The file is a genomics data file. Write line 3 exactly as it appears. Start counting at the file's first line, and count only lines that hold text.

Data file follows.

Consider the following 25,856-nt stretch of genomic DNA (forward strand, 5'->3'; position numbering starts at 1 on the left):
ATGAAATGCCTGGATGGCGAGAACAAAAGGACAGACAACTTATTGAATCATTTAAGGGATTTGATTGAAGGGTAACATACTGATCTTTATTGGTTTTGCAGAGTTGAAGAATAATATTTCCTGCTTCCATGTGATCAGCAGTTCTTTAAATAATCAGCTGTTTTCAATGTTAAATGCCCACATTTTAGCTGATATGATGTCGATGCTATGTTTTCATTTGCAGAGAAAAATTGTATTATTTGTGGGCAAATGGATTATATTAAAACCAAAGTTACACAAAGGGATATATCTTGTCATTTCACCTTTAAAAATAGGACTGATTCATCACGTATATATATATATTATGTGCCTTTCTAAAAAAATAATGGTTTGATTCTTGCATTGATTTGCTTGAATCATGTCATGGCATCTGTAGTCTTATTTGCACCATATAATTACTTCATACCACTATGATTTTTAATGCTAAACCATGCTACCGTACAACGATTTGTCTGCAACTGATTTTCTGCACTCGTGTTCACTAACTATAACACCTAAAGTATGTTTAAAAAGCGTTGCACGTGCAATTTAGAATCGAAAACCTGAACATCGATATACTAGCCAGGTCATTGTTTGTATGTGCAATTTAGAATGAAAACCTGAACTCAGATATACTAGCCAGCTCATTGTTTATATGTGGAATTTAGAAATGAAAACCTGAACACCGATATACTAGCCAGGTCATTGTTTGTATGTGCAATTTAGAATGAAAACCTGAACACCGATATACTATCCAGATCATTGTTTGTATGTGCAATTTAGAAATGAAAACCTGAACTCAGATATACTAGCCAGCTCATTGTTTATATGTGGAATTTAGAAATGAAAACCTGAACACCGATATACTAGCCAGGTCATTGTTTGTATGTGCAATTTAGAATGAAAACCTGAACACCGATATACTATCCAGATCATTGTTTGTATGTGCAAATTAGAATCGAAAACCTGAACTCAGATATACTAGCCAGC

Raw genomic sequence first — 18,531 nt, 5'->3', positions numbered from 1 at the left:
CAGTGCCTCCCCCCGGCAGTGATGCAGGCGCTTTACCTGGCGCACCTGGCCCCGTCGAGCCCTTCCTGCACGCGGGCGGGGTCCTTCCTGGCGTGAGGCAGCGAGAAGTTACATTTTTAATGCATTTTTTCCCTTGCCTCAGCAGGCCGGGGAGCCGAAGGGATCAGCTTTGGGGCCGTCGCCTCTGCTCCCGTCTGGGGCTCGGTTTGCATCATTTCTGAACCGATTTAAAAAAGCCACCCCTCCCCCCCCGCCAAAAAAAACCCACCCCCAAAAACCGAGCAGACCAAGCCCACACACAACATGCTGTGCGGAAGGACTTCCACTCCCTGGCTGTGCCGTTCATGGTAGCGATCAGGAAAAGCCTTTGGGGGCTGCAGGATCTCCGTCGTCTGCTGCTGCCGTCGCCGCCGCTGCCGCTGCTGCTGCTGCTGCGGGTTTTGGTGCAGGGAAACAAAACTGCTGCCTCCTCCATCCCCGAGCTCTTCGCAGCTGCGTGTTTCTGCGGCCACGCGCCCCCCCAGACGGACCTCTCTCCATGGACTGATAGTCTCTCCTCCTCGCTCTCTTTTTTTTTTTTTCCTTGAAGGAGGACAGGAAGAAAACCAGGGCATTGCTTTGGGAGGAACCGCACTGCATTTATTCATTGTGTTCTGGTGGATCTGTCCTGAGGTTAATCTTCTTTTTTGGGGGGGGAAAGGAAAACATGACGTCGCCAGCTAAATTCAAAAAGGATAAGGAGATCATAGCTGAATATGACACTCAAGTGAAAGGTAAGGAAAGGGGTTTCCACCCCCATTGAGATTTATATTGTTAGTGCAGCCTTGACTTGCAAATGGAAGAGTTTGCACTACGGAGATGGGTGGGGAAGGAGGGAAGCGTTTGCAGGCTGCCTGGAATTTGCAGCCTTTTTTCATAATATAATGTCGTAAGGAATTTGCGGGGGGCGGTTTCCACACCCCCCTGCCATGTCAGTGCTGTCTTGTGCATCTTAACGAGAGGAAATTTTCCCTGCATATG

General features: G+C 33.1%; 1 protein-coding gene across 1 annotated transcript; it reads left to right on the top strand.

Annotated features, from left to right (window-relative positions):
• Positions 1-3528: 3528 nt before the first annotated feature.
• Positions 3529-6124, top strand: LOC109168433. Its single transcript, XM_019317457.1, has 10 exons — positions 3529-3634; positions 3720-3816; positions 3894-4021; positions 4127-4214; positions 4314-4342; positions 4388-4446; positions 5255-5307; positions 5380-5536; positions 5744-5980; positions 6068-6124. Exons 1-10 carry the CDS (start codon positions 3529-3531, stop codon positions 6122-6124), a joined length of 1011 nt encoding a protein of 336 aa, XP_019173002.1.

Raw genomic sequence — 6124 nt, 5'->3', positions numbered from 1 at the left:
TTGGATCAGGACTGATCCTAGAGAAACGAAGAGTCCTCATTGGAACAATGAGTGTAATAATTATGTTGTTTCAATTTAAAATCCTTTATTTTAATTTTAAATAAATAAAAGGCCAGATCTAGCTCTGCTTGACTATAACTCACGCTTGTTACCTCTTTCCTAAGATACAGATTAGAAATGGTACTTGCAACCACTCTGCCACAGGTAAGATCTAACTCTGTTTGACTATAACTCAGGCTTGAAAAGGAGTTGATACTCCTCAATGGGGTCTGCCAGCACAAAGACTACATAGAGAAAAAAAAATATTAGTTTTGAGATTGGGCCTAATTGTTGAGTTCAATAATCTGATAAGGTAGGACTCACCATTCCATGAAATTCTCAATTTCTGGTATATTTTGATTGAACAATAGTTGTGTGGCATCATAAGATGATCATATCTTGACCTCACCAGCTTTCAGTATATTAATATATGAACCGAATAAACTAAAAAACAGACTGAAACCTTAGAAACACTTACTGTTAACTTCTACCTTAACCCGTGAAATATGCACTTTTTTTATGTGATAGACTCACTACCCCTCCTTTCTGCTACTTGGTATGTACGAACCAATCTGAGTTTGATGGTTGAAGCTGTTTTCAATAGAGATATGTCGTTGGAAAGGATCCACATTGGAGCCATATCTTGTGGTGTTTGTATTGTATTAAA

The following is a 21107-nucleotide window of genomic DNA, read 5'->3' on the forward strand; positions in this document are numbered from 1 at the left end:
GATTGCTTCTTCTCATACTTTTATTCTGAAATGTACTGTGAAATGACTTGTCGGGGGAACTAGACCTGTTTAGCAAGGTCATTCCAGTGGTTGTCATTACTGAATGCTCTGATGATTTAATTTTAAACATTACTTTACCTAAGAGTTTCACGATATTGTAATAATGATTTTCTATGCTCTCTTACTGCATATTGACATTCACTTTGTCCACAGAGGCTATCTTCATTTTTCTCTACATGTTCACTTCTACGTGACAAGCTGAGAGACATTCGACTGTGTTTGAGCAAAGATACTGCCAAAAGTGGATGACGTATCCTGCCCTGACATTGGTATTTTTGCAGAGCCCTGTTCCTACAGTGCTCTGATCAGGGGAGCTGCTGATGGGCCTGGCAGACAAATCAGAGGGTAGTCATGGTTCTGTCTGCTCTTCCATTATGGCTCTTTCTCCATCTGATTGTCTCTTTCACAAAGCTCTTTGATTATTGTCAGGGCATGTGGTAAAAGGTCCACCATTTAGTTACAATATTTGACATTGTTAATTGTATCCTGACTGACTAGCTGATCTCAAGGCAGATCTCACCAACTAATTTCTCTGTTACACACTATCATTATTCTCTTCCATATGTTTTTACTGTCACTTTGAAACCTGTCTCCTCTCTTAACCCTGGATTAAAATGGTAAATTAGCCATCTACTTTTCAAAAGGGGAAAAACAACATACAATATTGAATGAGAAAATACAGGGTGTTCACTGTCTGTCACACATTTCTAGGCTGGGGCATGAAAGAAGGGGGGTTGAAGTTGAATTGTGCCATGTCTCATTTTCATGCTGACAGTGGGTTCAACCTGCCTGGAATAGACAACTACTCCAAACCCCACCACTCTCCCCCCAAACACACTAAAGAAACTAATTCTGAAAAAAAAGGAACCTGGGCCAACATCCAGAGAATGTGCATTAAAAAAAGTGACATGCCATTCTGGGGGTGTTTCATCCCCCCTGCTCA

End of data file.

Raw genomic sequence first — 18,531 nt, 5'->3', positions numbered from 1 at the left: